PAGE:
Nice in theory but in practice and from experience thats not always the case. I had to cycle in the past and recently on dual carriage way from Plumstead to woolwhich southeast london. Yep there is a cycle lane with lots of nice little drop off points for buses.I won't ride in the gutter for anyone, so it's primary all the time.
On a dual carriageway, a car ought to be passing in lane two, so it makes little difference where you cycle.
As regards two abreast, if it's not safe to pass two cyclists, it's not safe to pass one because all the driver is saying is: "I can squeeze past one of you."
I have one of those on my route to work. I am passed on a regular basis by cars/vans/lorries etc doing in excess of 50mph.Primary. Those urban, 30mph, dual carriageways are lovely. The motorist gets plenty of room to overtake.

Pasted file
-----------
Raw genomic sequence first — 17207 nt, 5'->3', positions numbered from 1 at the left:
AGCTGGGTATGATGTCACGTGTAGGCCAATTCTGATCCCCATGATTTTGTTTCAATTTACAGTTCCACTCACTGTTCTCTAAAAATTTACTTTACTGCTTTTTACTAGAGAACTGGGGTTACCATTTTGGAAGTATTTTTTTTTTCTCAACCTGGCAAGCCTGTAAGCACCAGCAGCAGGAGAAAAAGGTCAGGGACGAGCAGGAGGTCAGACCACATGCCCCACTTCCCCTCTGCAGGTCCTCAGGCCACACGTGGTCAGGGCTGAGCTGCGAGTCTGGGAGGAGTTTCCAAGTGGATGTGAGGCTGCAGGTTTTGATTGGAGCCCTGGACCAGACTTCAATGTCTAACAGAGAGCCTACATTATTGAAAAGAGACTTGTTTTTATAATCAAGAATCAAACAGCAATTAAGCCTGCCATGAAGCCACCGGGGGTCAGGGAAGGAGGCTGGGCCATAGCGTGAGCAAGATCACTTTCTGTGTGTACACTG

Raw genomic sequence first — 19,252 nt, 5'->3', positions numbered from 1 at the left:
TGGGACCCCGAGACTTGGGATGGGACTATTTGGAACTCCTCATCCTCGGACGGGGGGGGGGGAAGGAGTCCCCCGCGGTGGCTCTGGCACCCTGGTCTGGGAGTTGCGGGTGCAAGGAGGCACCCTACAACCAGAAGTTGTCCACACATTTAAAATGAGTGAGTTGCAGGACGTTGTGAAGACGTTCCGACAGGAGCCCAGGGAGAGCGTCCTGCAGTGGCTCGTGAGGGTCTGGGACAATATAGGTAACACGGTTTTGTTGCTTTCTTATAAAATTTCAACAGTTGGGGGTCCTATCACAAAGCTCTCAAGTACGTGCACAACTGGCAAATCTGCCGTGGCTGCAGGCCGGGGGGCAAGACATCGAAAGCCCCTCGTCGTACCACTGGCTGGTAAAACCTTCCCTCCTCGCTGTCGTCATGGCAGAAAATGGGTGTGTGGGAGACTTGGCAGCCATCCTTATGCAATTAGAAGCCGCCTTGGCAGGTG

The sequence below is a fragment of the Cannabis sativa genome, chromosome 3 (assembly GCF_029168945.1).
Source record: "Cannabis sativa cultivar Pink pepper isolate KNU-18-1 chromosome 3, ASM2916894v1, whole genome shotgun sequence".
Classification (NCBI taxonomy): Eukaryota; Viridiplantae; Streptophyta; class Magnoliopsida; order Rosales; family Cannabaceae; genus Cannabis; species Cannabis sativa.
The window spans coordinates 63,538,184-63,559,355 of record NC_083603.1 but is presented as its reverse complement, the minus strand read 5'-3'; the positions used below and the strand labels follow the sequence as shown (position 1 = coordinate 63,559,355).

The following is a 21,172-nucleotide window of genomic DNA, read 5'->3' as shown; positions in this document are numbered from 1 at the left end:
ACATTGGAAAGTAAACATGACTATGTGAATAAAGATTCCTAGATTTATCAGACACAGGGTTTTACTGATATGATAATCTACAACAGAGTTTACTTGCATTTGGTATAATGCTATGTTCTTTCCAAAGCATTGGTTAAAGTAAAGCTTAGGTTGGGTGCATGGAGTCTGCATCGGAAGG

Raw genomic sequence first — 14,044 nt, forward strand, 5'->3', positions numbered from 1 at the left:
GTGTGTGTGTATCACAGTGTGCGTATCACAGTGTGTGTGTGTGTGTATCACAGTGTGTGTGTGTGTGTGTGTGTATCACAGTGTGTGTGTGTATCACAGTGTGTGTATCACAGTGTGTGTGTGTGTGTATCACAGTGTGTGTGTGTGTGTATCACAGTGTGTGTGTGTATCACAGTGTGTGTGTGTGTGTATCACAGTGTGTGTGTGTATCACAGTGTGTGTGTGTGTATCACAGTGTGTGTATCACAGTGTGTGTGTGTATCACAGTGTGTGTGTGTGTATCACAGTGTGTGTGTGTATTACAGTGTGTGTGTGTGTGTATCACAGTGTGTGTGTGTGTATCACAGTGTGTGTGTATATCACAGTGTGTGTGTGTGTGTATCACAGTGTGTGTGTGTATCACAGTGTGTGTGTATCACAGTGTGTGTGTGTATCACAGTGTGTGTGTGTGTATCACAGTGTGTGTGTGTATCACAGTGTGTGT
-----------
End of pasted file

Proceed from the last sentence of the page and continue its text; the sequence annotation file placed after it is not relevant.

Hard to say without actully being there, but just looking at the pic, which shows a nice wide road not crumbling at the edges, I'd opt for tertiaryI was wondering where everyone else would position themselves in this example.
Maybe a little harsh – it's understandable why the subject comes up – but it I don't usually think in terms of primary or secondary either; I also just ride, often in "a strong position", often not. Mostly I go wherever it's legal and nothing is in the way. Have never been harmed by these habits, knock wood, though I did once come off and knock myself unconscious after tipping into a pothole on an empty road in the middle of the night. I believe I was in primary position at the time.Just ride your bike. All this talk of primary and secondary is so pedantic and dull. A strong position is all that is called for dependant on traffic flow.
|D||Removing secondary crankshaft cog from Trek 5200||Bicycle Mechanics & Repairs||10|
|S||Dual sport 3 bar ends?||General Cycling Discussions||2|
|Best position to overtake cyclists on a dual carriageway.||Advocacy & Cycling Safety||25|
|J||SRAM Dual Drive hub & clickbox||Wanted||0|